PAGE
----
- 3D reconstruction of the monkey brain showing the activated (V1) and deactivated regions during ES. Area V2 and much of the extrastriate cortex show BOLD decreases as a result of V1 input loss.
The fMRI signal predominantly reflects regional perisynaptic activity, i.e. the classical events of synaptic transmission with its respective population excitatory or inhibitory postsynaptic potentials, as well as a number of integrative processes, including somatic and dendritic spikes with their ensuing afterpotentials, and voltage-dependent membrane oscillations [1, 4, and 5]. To some extent these processes underlie different components of the comprehensive neural signal. Specifically, dendro-somatic integrative processes determine the power modulation of various low-frequency bands (<150Hz) of the field potentials (LFPs), while the population spiking of stimulus/task-selective neurons (multiple-unit activity, MUA) is captured by higher frequency bands (>1kHz) or by the activity of isolated units, although these are of little help in trying to understand the changes in the fMRI signals that typically reflect mass action.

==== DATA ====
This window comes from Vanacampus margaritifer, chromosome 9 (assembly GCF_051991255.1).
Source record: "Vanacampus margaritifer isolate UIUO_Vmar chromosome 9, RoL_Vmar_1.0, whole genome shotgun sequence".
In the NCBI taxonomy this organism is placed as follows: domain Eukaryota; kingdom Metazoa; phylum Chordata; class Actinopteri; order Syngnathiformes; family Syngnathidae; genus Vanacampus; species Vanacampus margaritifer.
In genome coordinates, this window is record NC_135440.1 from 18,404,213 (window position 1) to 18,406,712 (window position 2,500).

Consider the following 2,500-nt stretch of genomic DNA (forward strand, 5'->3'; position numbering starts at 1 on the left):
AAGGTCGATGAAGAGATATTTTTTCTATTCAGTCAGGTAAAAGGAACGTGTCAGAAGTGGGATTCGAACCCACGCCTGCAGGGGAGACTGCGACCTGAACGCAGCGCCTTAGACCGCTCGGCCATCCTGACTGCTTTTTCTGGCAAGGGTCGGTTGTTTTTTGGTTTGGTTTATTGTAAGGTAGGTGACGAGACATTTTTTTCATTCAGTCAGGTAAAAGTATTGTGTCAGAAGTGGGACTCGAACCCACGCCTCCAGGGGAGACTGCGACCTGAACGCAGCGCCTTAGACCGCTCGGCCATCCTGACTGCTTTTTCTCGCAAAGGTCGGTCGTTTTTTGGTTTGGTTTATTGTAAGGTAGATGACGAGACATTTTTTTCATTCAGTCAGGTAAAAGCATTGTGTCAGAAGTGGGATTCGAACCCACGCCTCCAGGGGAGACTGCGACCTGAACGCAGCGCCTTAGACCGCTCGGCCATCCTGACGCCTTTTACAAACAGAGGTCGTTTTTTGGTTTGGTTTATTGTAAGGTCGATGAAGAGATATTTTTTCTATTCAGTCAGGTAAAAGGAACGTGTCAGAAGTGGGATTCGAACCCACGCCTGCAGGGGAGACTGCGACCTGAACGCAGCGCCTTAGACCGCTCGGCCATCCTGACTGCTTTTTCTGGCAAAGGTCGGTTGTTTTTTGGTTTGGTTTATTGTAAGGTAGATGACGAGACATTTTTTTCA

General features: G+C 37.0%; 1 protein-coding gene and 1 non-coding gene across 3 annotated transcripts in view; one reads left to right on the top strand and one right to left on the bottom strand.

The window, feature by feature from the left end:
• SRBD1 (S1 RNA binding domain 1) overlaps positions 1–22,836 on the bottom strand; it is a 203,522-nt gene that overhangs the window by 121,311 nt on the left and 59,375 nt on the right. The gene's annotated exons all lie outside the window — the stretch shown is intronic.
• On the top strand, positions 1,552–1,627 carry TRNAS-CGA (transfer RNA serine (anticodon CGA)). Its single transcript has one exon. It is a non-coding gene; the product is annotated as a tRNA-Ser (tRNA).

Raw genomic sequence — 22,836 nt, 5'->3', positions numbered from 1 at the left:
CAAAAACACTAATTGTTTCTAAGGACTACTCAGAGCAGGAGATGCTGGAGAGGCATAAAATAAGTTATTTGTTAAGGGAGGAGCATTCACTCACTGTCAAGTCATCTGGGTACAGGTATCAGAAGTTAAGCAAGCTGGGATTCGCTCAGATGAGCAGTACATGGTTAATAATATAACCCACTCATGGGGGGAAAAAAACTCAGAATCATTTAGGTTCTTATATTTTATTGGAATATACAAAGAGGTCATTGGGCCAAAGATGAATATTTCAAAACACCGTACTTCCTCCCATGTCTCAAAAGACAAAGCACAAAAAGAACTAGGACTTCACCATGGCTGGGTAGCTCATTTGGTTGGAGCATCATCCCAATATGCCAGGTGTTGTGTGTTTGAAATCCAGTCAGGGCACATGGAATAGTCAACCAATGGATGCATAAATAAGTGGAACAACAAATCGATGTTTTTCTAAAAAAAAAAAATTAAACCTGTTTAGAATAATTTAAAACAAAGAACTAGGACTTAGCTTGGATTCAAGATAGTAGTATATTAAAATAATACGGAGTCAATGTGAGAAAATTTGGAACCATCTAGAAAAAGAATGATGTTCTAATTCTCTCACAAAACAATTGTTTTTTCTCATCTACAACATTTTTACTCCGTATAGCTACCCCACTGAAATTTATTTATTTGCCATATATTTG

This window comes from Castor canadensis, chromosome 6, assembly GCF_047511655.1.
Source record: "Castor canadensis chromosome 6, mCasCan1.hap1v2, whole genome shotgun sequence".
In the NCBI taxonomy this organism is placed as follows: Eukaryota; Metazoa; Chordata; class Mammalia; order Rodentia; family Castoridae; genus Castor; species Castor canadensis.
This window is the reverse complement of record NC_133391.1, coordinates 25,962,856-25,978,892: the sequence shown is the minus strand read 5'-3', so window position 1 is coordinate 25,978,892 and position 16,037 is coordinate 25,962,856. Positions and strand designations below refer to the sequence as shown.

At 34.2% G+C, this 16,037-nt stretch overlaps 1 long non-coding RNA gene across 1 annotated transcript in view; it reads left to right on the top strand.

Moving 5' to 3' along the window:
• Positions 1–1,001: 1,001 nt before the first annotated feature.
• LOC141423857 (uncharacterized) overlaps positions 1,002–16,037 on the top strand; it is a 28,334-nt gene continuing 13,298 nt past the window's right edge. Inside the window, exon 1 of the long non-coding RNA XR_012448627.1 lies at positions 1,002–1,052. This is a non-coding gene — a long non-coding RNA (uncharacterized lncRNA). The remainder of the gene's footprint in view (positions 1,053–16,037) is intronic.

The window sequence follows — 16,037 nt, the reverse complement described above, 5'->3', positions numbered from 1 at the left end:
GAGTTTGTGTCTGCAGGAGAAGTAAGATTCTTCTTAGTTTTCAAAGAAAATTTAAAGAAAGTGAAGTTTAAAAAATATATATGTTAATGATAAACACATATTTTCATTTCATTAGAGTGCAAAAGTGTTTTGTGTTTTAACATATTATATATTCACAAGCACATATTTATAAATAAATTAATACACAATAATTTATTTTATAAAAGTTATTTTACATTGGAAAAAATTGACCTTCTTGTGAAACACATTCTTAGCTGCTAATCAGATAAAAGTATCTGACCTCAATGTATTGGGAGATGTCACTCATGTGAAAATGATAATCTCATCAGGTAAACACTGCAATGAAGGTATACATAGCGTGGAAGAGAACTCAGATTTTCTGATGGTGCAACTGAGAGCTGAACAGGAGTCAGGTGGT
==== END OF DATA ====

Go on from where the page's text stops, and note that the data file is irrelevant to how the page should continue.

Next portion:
Because LFP and MUA correlate with each other, the details of the relationship between the fMRI signal and the underlying neural events are studied best in cases of a response dissociation between the two. Such dissociations can be induced by certain types of visual stimulation, by pharmacological manipulations , or by electrical microstimulation. The first type was reported in the primary visual cortex of both anesthetized and alert animals  and most recently in area V5 (MT). BOLD responses could be elicited in the absence of any MUA activity. A similar dissociation was found during electrical stimulation (ES). We recently combined ES with fMRI  to study in vivo connectivity. The technique was also used to study ES-induced signal propagation in cortex. Stimulation of dLGN induced strong BOLD activation in V1, whose thalamocortical synapses (input and local processing) are driven by the electrical pulses despite the fact that the V1 output is entirely suppressed.
Input-output dissociations like the ones just described are not rare phenomena that can only be induced experimentally. When cortical areas are “feedforward” stimulated with simple sensory stimuli then field potentials and spiking are correlated, barring certain stimulation conditions like those described above. Activations due to cognitive processing, on the other hand, might be dominated by top-down and neuromodulatory signals that could increase the excitation-inhibition balance of cortical microcircuits without necessarily causing a concomitant increase in the spiking of task-selective neurons. The effects of neuromodulation on large populations can be studied in a number of ways, including investigation of spontaneous cortical activity. Finally, the study of functional neurovascular coupling may profit greatly from attempts to calibrate the BOLD signal, in order for the latter to reflect as closely as possible the actual energy metabolism.